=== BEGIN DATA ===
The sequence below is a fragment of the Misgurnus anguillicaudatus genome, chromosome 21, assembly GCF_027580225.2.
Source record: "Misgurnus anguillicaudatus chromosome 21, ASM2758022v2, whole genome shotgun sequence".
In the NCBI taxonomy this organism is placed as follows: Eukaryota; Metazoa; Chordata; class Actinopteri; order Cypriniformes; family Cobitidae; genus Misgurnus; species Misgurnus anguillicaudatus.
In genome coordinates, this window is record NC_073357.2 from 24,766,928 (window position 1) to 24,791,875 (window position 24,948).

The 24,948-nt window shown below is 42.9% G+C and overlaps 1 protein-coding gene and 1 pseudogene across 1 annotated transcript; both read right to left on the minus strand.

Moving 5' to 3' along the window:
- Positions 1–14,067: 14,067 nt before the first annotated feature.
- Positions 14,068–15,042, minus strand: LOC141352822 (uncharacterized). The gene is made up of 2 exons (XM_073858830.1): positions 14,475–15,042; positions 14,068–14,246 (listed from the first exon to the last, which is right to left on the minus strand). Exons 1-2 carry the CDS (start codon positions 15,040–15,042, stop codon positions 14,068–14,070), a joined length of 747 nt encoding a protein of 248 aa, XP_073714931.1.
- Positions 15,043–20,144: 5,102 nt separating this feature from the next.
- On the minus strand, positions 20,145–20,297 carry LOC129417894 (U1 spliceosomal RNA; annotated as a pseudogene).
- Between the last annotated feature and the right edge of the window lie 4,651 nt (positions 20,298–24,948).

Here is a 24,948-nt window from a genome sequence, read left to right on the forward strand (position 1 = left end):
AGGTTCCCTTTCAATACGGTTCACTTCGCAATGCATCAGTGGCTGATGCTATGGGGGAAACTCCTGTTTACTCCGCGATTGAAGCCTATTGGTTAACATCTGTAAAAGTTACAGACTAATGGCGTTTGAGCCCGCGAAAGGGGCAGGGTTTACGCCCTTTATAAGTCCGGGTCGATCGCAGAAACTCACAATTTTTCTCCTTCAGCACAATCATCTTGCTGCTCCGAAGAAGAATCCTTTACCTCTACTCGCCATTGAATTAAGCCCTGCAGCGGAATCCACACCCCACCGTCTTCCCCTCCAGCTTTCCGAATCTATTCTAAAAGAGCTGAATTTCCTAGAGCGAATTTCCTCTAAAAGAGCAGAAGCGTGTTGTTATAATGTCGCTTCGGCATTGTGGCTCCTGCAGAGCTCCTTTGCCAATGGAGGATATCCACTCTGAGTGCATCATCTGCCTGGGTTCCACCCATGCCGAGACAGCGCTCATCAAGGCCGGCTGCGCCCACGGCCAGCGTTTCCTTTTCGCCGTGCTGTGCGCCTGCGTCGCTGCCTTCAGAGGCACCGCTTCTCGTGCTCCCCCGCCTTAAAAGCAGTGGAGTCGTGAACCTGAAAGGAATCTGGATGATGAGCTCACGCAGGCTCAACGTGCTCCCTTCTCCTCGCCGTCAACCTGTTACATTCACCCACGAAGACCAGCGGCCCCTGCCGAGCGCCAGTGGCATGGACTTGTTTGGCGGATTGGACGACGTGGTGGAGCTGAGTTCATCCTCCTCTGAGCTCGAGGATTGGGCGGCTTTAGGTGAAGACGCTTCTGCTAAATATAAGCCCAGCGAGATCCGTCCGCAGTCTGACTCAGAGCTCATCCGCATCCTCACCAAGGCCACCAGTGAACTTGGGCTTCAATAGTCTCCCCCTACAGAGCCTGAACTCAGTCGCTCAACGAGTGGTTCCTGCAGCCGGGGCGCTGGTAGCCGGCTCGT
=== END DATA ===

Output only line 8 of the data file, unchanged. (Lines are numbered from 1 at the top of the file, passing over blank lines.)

- Positions 14,068–15,042, minus strand: LOC141352822 (uncharacterized). The gene is made up of 2 exons (XM_073858830.1): positions 14,475–15,042; positions 14,068–14,246 (listed from the first exon to the last, which is right to left on the minus strand). Exons 1-2 carry the CDS (start codon positions 15,040–15,042, stop codon positions 14,068–14,070), a joined length of 747 nt encoding a protein of 248 aa, XP_073714931.1.